[swift-build-dev] Revisiting package conflicts

Erica Sadun erica at ericasadun.com
Thu Mar 31 13:24:34 CDT 2016

I'm trying to clean up a few things while my kids are on Spring Break and decided to rewrite my package
conflict proposal, which follows.

This updated version does not require any language change (although one could be adopted later), does not
require any package change, and only affects the target directories and module names.

I'd appreciate any feedback you could give.

Thanks, -- Erica

Disambiguating SwiftPM Naming Conflicts

Proposal: TBD
Author(s): Erica Sadun <http://github.com/erica>
Status: TBD
Review manager: TBD

This proposal creates a way to resolve SwiftPM module conflicts. It introduces namespacing to handle the rare case of name overlaps without requiring a central package registry.

This proposal was discussed on the Swift-Dev and Swift-Build-Dev lists in the "Right List? <http://article.gmane.org/gmane.comp.lang.swift.devel/1149>" thread.


Swift offers a built in mechanism for distinguishing symbol conflicts. When working with NSView, using Swift.printoutputs text to the console or stream. NSView's  print creates a print job. Swift does not yet offer a solution for conflicting module names.

Like many other Swift developers, I have spent considerable time building utility packages. Mine use obvious names like SwiftString and SwiftCollections because simple clear naming is a hallmark of Swift design. At the same time, this style introduces the possibility of package name conflicts. 

import SwiftString // mine
import SwiftString // someone else's. oops.
Two SwiftString packages cannot be used simultaneously without some form of namespace resolution. Moving back to Cocoa-style namespacing, for example ESSwiftString, feels ugly and antithetical to Swift. Swift should encourage recognizable, easy-to-understand module names. This proposal addresses this rare but possible conflict.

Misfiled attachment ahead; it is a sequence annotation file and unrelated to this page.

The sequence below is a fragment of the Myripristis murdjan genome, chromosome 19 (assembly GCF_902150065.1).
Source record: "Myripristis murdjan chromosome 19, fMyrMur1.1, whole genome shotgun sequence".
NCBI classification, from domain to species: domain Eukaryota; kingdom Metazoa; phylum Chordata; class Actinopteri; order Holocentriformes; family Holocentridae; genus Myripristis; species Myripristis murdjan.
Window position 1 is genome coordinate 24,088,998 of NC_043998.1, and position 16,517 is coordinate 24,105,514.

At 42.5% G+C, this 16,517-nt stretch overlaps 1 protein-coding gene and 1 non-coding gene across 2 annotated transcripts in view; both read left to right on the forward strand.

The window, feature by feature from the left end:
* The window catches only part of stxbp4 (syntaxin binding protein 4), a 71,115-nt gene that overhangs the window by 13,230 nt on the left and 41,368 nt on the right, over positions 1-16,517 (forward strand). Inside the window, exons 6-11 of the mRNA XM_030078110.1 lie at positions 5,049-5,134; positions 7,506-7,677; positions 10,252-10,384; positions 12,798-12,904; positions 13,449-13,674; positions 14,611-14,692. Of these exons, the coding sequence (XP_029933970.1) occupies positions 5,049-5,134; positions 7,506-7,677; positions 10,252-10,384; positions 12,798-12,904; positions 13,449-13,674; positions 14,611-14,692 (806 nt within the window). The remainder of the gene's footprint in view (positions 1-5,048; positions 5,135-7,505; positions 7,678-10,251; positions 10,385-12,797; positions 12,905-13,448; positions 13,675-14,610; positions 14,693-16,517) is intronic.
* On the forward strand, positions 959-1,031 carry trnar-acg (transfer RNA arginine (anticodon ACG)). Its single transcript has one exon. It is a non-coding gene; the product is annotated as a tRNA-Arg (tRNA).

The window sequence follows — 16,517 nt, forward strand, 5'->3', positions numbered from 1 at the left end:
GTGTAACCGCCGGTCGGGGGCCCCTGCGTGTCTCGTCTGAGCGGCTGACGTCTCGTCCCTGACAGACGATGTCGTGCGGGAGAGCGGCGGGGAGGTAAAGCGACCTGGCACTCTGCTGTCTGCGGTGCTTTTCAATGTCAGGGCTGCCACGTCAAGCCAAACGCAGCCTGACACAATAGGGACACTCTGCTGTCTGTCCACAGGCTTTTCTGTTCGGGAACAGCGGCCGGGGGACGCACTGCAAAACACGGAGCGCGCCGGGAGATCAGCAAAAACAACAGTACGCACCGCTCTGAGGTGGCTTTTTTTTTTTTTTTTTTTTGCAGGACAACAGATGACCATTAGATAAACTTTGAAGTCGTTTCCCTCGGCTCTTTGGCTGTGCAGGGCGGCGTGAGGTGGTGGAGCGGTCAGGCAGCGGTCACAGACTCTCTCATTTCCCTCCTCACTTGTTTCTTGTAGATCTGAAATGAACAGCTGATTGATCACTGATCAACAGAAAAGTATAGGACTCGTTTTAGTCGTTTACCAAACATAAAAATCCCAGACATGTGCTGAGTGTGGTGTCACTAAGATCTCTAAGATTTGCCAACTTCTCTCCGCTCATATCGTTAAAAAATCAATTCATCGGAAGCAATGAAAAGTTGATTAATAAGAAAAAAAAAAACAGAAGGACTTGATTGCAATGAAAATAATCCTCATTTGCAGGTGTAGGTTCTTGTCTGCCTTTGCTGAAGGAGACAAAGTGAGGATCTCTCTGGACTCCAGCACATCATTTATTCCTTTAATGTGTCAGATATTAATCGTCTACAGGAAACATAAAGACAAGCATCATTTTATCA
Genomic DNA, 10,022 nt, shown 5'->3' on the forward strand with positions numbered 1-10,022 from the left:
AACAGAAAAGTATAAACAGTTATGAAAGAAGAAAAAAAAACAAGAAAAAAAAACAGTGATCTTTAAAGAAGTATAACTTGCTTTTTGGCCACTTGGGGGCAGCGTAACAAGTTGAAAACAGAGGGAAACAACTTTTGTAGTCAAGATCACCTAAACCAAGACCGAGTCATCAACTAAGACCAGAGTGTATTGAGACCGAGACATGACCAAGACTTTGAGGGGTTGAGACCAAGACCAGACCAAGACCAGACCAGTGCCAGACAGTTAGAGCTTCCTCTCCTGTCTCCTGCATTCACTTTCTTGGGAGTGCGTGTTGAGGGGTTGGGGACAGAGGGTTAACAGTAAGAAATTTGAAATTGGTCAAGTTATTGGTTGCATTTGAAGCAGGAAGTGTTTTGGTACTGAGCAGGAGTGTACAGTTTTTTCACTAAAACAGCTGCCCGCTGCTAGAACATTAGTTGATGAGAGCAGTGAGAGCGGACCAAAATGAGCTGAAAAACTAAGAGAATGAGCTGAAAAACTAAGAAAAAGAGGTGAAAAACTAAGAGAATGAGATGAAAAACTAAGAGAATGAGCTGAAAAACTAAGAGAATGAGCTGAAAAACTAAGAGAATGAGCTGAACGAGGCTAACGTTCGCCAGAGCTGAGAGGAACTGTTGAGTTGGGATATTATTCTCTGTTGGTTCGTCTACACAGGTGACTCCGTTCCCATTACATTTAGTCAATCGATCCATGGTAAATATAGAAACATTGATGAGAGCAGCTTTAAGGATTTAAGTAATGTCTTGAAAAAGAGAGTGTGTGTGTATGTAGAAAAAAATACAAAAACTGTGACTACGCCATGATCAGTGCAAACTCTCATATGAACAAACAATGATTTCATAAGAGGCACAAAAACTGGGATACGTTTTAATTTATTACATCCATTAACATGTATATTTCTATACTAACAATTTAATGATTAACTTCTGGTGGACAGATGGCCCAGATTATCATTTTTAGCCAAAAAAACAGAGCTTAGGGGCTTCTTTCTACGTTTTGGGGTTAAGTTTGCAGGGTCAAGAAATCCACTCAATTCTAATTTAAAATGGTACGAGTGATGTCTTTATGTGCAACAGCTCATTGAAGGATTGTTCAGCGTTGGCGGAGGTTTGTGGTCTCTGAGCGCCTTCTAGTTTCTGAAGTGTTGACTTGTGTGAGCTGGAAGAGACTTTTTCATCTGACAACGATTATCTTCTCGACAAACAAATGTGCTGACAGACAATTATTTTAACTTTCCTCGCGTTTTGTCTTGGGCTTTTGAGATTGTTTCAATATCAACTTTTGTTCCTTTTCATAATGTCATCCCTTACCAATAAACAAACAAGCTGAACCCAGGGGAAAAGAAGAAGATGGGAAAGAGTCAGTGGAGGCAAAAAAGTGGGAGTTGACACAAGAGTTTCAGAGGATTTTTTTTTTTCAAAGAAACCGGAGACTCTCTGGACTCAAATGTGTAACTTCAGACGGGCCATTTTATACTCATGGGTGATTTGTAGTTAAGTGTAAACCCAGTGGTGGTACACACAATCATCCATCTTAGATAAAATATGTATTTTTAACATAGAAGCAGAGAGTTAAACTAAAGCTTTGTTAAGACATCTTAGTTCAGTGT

Under the current system, same-named modules:

import PackageDescription
let package = Package (
    name: "myutility",
        dependencies: [
        .Package(url: "https://github.com/erica/SwiftString.git",
                 majorVersion: 1),
        .Package(url: "https://github.com/nudas/SwiftString.git",
                 majorVersion: 1),

produce the following error:

% swift build
Cloning Packages/SwiftString
Using version 1.0.5 of package SwiftString
Cloning Packages/SwiftString
/usr/bin/git clone --recursive --depth 10 https://github.com/nudas/SwiftString.git /home/erica/Work/test/Packages/SwiftString
fatal: destination path '/home/erica/Work/test/Packages/SwiftString' already exists and is not an empty directory.

swift-build: Failed to clone https://github.com/nudas/SwiftString.git to /home/erica/Work/test/Packages/SwiftString
Makefile:3: recipe for target 'all' failed
make: *** [all] Error 1
 <https://gist.github.com/erica/c6553a5f6f35e7462074#detail-design>Detail Design

Under this proposal, the Swift Package manager uses reverse domain naming to differentiate otherwise identically-named items. The two conflicting packages in the following example:

import PackageDescription
let package = Package (
    name: "MyUtility",
    dependencies: [
    .Package(url: "https://github.com/erica/SwiftString.git",
                 majorVersion: 1),
    .Package(url: "https://github.com/bob/SwiftString.git",
                 majorVersion: 1),
unpack to Packages/com.github.erica.SwiftString and Packages/com.github.bob.SwiftString rather than Packages/SwiftString.

These can then be imported using the full RDN notation:

import com.github.erica.SwiftString
import com.github.bob.SwiftString
Reverse domain names

are rarely used outside the import statement and only to distinguish overlapping implementations
are relatively short
are already well established for Apple app distribution
are tied to the hosting repo
 <https://gist.github.com/erica/c6553a5f6f35e7462074#future-directions>Future Directions

However concise, using reverse domain names bring verbiage to name conflicts. Upon adopting this proposal, I intend following through with language specific proposals that allow either import as or right-to-left namespacing.

A Swift import as statement would allow a developer to rename a module on import:

import com.github.erica.SwiftString as EricaString
A right-to-left alternative would require only as much of the reverse domain name prefix as needed to distinguish one implementation from another, for example:

although presumably the fully specified RDN prefix could be used as well:


Thanks to Joe Groff <https://github.com/jckarter>, Ankit Aggarwal <https://github.com/aciidb0mb3r>, Max Howell, Daniel Dunbar, Kostiantyn Koval
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